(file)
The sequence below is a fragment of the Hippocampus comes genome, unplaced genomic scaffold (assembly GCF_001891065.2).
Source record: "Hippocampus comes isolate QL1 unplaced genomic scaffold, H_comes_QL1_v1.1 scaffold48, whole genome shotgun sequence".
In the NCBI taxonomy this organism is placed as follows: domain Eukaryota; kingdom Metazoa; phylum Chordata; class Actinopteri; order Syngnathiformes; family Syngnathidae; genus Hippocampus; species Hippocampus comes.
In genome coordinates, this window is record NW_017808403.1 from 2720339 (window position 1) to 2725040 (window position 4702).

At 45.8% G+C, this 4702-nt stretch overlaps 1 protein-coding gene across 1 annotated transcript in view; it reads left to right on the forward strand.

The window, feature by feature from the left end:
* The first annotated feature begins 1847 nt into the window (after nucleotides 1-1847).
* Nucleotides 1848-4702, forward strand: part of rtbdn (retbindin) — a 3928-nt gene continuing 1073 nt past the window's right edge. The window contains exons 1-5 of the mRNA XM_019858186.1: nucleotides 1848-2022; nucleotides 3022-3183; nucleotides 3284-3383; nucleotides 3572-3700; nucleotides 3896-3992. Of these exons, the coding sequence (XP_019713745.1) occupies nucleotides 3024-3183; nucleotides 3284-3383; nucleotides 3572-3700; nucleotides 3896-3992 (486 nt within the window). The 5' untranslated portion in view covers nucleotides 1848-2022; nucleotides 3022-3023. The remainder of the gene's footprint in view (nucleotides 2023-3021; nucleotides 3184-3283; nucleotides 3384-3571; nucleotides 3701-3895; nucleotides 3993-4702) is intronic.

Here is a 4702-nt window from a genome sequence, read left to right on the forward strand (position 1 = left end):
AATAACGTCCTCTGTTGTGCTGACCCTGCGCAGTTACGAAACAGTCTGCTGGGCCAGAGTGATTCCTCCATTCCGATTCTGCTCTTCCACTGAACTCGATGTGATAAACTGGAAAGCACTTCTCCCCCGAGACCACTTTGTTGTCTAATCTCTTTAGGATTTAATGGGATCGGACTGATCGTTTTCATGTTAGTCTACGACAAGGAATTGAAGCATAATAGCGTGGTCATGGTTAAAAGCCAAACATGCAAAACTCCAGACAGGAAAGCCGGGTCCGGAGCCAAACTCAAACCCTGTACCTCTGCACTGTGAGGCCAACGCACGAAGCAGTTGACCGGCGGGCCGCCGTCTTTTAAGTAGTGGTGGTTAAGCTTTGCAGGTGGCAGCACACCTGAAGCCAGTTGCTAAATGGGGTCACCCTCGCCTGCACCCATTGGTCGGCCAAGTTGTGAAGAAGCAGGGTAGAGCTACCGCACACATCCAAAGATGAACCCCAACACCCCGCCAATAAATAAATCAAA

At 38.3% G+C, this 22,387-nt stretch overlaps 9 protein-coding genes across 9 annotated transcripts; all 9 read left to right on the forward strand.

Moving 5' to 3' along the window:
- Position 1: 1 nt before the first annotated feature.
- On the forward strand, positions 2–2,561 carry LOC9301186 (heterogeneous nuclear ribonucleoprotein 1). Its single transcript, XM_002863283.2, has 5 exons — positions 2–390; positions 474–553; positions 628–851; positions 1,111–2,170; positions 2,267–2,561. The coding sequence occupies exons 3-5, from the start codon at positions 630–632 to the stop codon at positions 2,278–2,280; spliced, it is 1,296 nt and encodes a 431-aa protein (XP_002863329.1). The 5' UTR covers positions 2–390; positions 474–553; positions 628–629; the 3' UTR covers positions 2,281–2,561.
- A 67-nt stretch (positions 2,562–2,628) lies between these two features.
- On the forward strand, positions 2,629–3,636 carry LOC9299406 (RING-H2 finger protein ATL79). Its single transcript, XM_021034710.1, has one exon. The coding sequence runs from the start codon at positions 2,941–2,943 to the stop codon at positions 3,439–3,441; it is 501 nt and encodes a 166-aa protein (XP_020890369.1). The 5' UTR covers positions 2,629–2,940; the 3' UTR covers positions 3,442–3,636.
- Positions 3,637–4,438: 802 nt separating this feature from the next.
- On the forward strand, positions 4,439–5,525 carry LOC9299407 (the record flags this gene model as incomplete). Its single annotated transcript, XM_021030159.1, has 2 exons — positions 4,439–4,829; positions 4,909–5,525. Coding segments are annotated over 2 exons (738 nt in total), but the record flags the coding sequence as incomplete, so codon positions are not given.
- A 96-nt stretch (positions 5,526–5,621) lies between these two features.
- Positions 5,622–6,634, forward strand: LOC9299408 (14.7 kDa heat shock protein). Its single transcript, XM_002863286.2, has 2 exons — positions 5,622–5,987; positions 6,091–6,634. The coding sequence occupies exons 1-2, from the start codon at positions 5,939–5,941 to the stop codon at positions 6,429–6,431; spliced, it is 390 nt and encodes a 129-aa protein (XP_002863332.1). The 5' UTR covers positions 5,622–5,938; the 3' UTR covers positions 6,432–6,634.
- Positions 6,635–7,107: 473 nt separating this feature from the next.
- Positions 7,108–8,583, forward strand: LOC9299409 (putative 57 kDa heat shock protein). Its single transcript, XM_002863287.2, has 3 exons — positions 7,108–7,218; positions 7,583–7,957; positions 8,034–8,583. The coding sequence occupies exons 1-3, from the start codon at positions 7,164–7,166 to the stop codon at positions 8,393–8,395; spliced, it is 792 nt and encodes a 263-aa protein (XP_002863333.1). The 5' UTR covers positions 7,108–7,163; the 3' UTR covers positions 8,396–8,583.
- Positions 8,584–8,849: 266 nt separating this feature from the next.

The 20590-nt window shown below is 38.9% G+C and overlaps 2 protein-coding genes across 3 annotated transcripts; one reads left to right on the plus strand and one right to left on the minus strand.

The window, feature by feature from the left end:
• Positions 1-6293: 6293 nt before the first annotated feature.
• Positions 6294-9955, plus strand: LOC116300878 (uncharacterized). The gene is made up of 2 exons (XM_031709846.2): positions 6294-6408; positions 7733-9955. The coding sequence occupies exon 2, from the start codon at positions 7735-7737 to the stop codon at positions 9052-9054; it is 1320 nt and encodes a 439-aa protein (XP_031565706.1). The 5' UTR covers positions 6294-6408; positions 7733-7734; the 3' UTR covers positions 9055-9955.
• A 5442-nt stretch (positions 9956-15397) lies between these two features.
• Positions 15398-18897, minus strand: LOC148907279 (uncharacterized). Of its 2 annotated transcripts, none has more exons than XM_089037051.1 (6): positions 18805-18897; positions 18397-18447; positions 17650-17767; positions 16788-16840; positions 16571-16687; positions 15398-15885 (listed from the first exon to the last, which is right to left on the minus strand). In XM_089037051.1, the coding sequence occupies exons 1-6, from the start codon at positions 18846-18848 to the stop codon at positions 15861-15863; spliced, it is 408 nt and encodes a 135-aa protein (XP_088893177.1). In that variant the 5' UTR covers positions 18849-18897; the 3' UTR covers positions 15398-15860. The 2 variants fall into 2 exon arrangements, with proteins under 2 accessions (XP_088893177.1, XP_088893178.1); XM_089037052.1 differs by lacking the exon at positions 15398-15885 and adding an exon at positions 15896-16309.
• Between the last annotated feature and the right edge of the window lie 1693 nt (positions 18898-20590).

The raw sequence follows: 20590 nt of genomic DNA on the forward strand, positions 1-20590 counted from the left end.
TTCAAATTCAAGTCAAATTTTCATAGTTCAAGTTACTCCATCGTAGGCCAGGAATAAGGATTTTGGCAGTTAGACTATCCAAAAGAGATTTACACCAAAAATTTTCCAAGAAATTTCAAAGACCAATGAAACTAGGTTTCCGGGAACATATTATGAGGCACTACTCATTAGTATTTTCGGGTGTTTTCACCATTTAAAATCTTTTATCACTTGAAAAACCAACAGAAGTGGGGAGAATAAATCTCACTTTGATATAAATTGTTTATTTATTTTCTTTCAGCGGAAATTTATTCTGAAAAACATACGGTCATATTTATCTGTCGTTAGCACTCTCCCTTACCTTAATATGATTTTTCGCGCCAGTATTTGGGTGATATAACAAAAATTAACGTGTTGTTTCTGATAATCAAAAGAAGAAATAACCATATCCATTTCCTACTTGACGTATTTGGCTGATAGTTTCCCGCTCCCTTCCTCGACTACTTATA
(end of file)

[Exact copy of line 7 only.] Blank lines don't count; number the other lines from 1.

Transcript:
* The first annotated feature begins 1847 nt into the window (after nucleotides 1-1847).